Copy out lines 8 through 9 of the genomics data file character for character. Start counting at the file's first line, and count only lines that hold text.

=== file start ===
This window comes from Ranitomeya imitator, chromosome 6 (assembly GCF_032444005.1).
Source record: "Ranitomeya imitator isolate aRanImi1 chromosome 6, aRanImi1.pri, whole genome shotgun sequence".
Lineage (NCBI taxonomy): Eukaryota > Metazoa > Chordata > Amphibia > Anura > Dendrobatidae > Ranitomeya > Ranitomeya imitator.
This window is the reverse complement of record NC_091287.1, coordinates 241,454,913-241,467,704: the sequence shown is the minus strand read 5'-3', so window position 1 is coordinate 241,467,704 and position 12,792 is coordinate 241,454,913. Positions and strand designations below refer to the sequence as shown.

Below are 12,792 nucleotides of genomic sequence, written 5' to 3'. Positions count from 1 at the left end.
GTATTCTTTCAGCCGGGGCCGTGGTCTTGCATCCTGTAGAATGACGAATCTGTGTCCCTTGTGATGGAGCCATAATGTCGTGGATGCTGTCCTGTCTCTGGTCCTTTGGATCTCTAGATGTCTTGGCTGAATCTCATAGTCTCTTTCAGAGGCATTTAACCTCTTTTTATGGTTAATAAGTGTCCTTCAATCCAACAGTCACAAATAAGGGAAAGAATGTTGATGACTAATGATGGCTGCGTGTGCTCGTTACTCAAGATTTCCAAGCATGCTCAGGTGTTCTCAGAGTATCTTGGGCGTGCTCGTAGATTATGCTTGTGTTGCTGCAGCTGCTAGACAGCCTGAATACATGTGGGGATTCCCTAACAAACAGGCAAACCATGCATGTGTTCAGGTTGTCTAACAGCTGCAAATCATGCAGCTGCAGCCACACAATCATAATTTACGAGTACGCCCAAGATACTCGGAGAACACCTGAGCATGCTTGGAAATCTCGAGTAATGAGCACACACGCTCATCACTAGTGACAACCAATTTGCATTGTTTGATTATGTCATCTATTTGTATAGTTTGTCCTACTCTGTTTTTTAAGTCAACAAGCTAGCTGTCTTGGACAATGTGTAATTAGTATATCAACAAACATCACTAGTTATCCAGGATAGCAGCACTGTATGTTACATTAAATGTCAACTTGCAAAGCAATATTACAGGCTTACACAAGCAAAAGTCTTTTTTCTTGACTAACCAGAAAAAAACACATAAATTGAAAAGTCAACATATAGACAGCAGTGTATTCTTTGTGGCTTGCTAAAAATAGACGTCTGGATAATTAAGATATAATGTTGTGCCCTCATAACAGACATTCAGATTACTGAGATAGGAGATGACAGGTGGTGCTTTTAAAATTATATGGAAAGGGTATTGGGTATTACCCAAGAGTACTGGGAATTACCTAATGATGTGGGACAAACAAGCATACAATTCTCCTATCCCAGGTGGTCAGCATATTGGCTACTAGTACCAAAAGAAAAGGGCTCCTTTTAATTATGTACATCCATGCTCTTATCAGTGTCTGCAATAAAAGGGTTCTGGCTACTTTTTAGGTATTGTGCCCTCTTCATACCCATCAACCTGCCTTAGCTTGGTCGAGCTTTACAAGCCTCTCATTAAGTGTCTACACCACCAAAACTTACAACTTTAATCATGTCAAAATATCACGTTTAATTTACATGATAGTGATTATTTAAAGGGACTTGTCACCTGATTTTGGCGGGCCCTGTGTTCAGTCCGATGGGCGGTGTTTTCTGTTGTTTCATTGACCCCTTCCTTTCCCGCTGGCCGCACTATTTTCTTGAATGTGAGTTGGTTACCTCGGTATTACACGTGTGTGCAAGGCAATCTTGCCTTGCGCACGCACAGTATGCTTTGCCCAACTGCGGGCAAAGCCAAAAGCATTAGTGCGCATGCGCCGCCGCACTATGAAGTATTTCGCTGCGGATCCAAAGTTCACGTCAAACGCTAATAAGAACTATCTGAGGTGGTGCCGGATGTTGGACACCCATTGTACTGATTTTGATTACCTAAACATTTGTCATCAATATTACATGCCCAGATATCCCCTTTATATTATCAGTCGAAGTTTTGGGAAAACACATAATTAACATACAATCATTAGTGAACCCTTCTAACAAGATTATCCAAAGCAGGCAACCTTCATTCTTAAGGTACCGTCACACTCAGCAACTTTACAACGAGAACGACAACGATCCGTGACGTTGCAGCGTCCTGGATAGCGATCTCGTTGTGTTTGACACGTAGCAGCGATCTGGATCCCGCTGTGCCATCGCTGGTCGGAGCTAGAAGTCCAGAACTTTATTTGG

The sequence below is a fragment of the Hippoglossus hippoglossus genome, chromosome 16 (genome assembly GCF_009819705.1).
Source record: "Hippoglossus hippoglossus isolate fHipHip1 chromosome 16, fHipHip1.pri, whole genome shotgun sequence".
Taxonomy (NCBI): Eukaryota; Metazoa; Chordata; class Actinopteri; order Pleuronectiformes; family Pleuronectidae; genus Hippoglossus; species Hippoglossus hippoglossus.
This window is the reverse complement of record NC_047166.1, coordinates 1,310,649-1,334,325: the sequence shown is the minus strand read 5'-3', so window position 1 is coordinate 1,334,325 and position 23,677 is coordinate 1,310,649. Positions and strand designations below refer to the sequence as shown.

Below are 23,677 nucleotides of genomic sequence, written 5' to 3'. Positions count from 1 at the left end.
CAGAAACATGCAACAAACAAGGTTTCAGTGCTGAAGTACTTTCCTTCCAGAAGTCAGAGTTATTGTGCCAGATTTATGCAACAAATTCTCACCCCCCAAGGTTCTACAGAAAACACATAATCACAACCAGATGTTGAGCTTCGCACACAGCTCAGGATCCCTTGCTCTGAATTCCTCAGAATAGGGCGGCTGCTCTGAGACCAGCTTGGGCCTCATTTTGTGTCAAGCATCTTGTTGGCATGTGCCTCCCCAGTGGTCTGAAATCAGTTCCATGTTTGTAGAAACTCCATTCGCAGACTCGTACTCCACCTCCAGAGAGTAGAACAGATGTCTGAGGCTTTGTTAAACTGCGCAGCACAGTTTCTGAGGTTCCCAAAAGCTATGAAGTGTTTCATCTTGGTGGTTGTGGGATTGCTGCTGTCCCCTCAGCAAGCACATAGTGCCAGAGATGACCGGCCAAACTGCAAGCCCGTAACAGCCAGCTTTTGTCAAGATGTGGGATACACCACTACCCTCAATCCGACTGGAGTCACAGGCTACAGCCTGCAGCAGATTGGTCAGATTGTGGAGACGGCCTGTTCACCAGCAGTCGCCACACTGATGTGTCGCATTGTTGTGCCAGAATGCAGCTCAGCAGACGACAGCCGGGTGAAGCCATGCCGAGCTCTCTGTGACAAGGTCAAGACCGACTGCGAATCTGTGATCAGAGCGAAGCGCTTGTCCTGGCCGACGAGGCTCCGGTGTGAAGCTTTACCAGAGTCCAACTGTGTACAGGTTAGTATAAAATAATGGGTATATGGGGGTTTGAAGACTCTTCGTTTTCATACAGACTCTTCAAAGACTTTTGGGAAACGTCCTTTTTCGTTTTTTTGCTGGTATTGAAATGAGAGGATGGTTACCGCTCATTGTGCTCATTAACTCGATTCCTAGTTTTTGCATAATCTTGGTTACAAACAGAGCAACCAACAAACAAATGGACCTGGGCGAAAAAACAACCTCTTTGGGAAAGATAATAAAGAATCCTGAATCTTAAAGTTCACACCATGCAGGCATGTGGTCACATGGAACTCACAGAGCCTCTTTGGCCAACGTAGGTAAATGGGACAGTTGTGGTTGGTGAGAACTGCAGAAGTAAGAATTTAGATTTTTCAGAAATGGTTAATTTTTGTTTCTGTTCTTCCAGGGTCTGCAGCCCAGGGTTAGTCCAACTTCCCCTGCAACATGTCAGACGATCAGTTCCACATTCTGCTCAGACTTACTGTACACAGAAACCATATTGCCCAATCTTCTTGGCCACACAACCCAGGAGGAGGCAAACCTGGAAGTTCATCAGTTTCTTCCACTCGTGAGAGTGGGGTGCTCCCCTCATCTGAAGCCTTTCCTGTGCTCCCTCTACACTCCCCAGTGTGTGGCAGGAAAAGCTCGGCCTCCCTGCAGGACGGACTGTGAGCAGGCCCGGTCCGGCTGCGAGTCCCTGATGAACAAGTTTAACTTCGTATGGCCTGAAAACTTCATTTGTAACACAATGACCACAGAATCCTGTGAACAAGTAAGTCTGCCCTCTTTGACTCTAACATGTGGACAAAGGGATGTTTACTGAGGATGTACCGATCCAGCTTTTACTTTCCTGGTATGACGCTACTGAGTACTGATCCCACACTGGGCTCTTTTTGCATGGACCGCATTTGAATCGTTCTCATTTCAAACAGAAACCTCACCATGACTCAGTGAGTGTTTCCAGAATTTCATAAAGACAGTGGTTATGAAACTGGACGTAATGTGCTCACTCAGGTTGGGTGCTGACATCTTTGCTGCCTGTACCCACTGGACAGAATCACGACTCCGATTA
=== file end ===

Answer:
Source record: "Hippoglossus hippoglossus isolate fHipHip1 chromosome 16, fHipHip1.pri, whole genome shotgun sequence".
Taxonomy (NCBI): Eukaryota; Metazoa; Chordata; class Actinopteri; order Pleuronectiformes; family Pleuronectidae; genus Hippoglossus; species Hippoglossus hippoglossus.